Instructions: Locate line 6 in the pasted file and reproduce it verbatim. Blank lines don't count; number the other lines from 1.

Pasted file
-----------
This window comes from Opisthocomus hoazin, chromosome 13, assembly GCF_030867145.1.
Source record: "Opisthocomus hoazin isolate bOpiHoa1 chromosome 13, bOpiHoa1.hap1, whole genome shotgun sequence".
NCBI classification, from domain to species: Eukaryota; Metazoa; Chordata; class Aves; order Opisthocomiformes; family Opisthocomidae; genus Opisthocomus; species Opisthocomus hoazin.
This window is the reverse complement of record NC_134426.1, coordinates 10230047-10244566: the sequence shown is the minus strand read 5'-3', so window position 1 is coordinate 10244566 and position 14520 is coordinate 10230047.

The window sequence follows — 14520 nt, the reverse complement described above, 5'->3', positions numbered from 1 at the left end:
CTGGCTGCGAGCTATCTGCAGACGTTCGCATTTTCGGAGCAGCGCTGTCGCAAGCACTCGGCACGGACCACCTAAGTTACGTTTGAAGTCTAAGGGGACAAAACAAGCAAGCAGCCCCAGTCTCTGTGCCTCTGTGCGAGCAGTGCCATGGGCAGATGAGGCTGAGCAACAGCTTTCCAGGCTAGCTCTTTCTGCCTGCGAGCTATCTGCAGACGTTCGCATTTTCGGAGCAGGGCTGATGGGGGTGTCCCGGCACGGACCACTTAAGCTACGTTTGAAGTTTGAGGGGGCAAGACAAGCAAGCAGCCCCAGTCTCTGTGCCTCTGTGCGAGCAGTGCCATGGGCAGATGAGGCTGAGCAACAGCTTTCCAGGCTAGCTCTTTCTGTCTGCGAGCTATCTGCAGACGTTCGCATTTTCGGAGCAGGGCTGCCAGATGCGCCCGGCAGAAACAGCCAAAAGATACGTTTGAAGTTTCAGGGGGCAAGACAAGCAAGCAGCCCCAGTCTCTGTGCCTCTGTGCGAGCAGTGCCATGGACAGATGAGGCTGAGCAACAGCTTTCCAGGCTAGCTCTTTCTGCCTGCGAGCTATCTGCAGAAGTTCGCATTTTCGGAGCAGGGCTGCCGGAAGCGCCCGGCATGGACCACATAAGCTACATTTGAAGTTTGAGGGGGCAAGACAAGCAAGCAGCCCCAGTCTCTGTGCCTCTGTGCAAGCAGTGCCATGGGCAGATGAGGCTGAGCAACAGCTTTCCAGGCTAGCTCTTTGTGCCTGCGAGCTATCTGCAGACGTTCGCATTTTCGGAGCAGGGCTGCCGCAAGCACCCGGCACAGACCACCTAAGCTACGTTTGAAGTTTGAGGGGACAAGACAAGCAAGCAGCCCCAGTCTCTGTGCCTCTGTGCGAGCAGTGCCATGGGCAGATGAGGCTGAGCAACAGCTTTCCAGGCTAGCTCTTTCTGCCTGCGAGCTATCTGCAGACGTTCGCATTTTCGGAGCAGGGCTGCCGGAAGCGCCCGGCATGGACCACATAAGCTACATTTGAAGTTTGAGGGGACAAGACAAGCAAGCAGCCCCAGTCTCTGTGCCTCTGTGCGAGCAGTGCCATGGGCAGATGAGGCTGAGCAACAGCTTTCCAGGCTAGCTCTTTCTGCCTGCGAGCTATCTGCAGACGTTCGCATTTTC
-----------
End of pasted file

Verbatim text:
CTGGCTGCGAGCTATCTGCAGACGTTCGCATTTTCGGAGCAGCGCTGTCGCAAGCACTCGGCACGGACCACCTAAGTTACGTTTGAAGTCTAAGGGGACAAAACAAGCAAGCAGCCCCAGTCTCTGTGCCTCTGTGCGAGCAGTGCCATGGGCAGATGAGGCTGAGCAACAGCTTTCCAGGCTAGCTCTTTCTGCCTGCGAGCTATCTGCAGACGTTCGCATTTTCGGAGCAGGGCTGATGGGGGTGTCCCGGCACGGACCACTTAAGCTACGTTTGAAGTTTGAGGGGGCAAGACAAGCAAGCAGCCCCAGTCTCTGTGCCTCTGTGCGAGCAGTGCCATGGGCAGATGAGGCTGAGCAACAGCTTTCCAGGCTAGCTCTTTCTGTCTGCGAGCTATCTGCAGACGTTCGCATTTTCGGAGCAGGGCTGCCAGATGCGCCCGGCAGAAACAGCCAAAAGATACGTTTGAAGTTTCAGGGGGCAAGACAAGCAAGCAGCCCCAGTCTCTGTGCCTCTGTGCGAGCAGTGCCATGGACAGATGAGGCTGAGCAACAGCTTTCCAGGCTAGCTCTTTCTGCCTGCGAGCTATCTGCAGAAGTTCGCATTTTCGGAGCAGGGCTGCCGGAAGCGCCCGGCATGGACCACATAAGCTACATTTGAAGTTTGAGGGGGCAAGACAAGCAAGCAGCCCCAGTCTCTGTGCCTCTGTGCAAGCAGTGCCATGGGCAGATGAGGCTGAGCAACAGCTTTCCAGGCTAGCTCTTTGTGCCTGCGAGCTATCTGCAGACGTTCGCATTTTCGGAGCAGGGCTGCCGCAAGCACCCGGCACAGACCACCTAAGCTACGTTTGAAGTTTGAGGGGACAAGACAAGCAAGCAGCCCCAGTCTCTGTGCCTCTGTGCGAGCAGTGCCATGGGCAGATGAGGCTGAGCAACAGCTTTCCAGGCTAGCTCTTTCTGCCTGCGAGCTATCTGCAGACGTTCGCATTTTCGGAGCAGGGCTGCCGGAAGCGCCCGGCATGGACCACATAAGCTACATTTGAAGTTTGAGGGGACAAGACAAGCAAGCAGCCCCAGTCTCTGTGCCTCTGTGCGAGCAGTGCCATGGGCAGATGAGGCTGAGCAACAGCTTTCCAGGCTAGCTCTTTCTGCCTGCGAGCTATCTGCAGACGTTCGCATTTTC